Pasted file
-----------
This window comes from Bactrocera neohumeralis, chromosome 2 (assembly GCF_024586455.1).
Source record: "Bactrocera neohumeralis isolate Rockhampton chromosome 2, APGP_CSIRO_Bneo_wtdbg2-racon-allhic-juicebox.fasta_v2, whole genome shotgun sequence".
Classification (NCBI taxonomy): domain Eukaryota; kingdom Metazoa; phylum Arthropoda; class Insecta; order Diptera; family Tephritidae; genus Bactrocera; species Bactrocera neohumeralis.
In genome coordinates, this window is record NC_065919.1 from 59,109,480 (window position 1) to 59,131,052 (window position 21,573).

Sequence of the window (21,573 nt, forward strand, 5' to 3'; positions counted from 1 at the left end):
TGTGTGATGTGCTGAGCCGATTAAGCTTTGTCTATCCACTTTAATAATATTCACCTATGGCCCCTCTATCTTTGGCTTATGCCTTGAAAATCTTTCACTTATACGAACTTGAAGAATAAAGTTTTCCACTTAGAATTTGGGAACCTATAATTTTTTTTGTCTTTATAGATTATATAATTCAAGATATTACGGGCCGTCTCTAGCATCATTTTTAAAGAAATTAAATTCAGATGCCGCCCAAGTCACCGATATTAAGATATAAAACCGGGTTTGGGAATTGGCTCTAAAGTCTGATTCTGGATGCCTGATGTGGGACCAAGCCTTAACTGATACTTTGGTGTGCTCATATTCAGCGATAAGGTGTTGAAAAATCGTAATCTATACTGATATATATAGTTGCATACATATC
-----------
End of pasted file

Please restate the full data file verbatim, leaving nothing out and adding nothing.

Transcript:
This window comes from Bactrocera neohumeralis, chromosome 2 (assembly GCF_024586455.1).
Source record: "Bactrocera neohumeralis isolate Rockhampton chromosome 2, APGP_CSIRO_Bneo_wtdbg2-racon-allhic-juicebox.fasta_v2, whole genome shotgun sequence".
Classification (NCBI taxonomy): domain Eukaryota; kingdom Metazoa; phylum Arthropoda; class Insecta; order Diptera; family Tephritidae; genus Bactrocera; species Bactrocera neohumeralis.
In genome coordinates, this window is record NC_065919.1 from 59,109,480 (window position 1) to 59,131,052 (window position 21,573).

Sequence of the window (21,573 nt, forward strand, 5' to 3'; positions counted from 1 at the left end):
TGTGTGATGTGCTGAGCCGATTAAGCTTTGTCTATCCACTTTAATAATATTCACCTATGGCCCCTCTATCTTTGGCTTATGCCTTGAAAATCTTTCACTTATACGAACTTGAAGAATAAAGTTTTCCACTTAGAATTTGGGAACCTATAATTTTTTTTGTCTTTATAGATTATATAATTCAAGATATTACGGGCCGTCTCTAGCATCATTTTTAAAGAAATTAAATTCAGATGCCGCCCAAGTCACCGATATTAAGATATAAAACCGGGTTTGGGAATTGGCTCTAAAGTCTGATTCTGGATGCCTGATGTGGGACCAAGCCTTAACTGATACTTTGGTGTGCTCATATTCAGCGATAAGGTGTTGAAAAATCGTAATCTATACTGATATATATAGTTGCATACATATC